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Business Lessons Learned From One Day of Navy SEALs Training

Navy SEAL photo downloads

I thought I was tough…  I’m a fit guy who’s able to run 10-15 miles at a time and knock out 2,000 pushups in a day.  But recently, I had the privilege to train with the Navy SEALs for a day and in just an hour’s workout, I got my butt whooped.  Despite my sore muscles (and bruised pride), the experience taught me more about myself, my limits and my approach to business – not to mention how intense the SEALs are! Continue reading

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10 Startup Companies to Watch Out for in 2014

smartthings

Last year was something of a mixed blessing for growing tech companies.  While some young startups achieved multi-billion dollar valuations (for example, Snapchat and Uber), others struggled when it came to obtaining the funding needed to power growth (as evidenced by both Fab and Rdio’s staff layoffs).

Will 2014 be any different?  It’s tough to say.  The success of the recent Twitter IPO seems to have increased investor interest in social and tech IPOs, which could lead to more money rolling in to promising startups.  Given how fickle the tech investing world can be, it’s difficult to determine exactly where this interest will lead.  But based on current trends, I’ll be keeping an eye on all of the following startups: Continue reading

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Hitting the Reset Button (and Doing What Makes You Happy)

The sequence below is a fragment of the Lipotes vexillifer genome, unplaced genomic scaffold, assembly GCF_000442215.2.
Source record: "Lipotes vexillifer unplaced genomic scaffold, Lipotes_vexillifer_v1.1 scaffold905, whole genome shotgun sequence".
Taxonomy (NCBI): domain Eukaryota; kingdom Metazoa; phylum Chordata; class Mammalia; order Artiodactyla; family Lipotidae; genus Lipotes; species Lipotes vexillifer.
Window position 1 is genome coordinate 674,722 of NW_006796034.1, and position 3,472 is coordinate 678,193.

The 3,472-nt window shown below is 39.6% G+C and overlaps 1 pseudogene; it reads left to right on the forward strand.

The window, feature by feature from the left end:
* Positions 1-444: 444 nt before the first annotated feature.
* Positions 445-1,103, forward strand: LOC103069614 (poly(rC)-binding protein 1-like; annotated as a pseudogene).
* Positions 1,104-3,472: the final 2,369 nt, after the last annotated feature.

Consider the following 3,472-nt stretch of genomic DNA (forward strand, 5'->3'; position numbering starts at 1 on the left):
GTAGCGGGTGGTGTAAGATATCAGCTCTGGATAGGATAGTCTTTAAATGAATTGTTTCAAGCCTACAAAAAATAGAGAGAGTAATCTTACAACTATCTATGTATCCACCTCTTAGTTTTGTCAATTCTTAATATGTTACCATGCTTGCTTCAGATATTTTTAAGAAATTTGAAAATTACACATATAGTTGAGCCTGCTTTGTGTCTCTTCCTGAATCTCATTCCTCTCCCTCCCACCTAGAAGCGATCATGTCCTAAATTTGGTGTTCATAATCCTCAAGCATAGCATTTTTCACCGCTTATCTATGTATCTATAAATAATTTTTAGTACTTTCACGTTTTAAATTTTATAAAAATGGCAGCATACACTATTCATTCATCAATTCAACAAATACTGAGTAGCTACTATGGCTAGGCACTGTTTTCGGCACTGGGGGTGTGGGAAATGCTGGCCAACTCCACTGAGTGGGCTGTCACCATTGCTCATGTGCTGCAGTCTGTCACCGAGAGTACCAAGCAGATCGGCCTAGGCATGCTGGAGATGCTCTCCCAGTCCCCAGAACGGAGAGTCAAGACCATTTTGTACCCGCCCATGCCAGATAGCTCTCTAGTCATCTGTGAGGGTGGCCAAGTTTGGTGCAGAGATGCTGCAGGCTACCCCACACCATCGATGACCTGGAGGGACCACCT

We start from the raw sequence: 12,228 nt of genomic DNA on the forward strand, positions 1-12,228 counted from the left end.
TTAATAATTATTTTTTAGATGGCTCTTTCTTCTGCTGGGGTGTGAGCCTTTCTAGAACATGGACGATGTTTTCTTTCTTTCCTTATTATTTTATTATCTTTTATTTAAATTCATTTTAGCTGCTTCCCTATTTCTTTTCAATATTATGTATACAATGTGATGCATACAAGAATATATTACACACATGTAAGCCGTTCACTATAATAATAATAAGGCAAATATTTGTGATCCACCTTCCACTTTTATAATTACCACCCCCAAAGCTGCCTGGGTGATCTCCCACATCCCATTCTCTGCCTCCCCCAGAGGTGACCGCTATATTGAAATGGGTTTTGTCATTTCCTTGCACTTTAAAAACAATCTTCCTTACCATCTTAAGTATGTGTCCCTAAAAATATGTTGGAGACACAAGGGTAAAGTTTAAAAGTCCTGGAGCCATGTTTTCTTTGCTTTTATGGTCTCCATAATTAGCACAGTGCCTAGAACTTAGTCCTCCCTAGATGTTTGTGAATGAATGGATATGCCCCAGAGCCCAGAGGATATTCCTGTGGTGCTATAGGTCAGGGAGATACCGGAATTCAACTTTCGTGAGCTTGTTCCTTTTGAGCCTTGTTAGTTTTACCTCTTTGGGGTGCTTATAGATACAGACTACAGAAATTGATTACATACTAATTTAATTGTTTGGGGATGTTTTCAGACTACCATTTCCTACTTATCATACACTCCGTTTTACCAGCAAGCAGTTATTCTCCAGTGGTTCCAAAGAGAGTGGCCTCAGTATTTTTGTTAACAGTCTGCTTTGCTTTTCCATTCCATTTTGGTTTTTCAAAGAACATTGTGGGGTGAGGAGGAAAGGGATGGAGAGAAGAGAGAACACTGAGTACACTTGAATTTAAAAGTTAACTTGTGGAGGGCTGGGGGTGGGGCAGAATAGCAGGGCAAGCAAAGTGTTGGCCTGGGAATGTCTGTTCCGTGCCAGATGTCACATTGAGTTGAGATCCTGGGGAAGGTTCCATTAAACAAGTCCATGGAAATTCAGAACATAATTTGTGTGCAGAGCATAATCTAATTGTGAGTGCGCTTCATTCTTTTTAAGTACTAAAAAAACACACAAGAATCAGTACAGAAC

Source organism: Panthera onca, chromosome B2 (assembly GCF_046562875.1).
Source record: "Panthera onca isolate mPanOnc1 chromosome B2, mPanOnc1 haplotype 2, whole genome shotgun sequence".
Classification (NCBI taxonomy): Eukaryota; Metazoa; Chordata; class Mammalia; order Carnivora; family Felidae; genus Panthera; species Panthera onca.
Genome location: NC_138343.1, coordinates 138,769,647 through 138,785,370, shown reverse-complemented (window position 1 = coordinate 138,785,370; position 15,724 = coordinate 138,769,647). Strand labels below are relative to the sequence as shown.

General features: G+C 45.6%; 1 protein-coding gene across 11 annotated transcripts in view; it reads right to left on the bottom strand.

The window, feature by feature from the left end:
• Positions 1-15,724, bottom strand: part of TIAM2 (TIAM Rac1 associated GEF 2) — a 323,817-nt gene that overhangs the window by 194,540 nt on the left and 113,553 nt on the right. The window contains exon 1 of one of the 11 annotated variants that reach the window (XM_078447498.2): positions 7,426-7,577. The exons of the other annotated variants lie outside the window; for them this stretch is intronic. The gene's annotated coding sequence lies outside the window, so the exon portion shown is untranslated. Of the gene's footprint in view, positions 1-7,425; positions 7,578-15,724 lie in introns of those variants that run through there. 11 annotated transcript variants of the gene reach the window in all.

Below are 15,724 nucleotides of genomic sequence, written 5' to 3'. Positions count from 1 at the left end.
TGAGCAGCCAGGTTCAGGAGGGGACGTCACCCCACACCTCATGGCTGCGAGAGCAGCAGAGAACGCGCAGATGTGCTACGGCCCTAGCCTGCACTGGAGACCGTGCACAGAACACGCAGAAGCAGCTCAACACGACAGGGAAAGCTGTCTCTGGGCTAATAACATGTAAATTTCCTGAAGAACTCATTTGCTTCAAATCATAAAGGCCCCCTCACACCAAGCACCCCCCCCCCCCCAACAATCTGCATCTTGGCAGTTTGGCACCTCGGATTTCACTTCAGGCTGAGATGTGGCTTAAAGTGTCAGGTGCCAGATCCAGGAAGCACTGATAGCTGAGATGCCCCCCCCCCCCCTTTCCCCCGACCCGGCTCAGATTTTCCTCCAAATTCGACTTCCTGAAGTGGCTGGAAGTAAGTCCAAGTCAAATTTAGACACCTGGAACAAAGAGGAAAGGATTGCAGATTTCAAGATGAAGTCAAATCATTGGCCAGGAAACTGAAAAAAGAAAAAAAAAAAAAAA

hitting the reset button

A few months ago, I woke up on a Saturday morning and found myself staring down a mountain full of work.  Sure, my inbox was empty, but I’d gotten so busy that I could no longer finish my work between the usual 9:00am to 6:00pm window I gave myself.  I had just wrapped up a 60+ hour work week and felt like I hadn’t finished anything – even though I was working weeknights and weekends just to try to keep up.

WTF, right??

For all of the changes I’ve made to make my days as productive as possible, I had to own up to the fact that my life was spinning out of control.  With the example of Buffer’s CEO Joel Gascoigne – who periodically fires himself from his company – in mind, I finally got up the courage to ask myself the tough questions I’d been avoiding for months.  What am I doing with my life, and – more importantly – why am I doing it?  If things are obviously this broken, how do I go about fixing them? Continue reading

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17 Unexpected Places to Find Inspiration Content Ideas

content inspiration ideas

Content truly is king these days.  If you aren’t actively putting out blog posts, videos, interviews and other content pieces that build your brand and establish your authority, there’s a good chance you’re falling behind to a competitor who’s taking advantage of these powerful tools.

But that said, becoming a round-the-clock content creation machine isn’t easy.  Finding inspiration for all the different content pieces you should be producing can be challenging, which is why I’ve put together the following list of unexpected sources of content inspiration.  Stop back and read through the list whenever you need help! Continue reading

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A Comprehensive 7-Step Process for Launching Great Ideas

making good ideas happen

So you think you’ve come up with the next great idea?  Well, I hate to be harsh, but… so what??

The sad reality of the business world is that great ideas are a dime a dozen.  What separates the great entrepreneurs from their would-be competitors is whether or not they’re actually able to successfully execute their visions!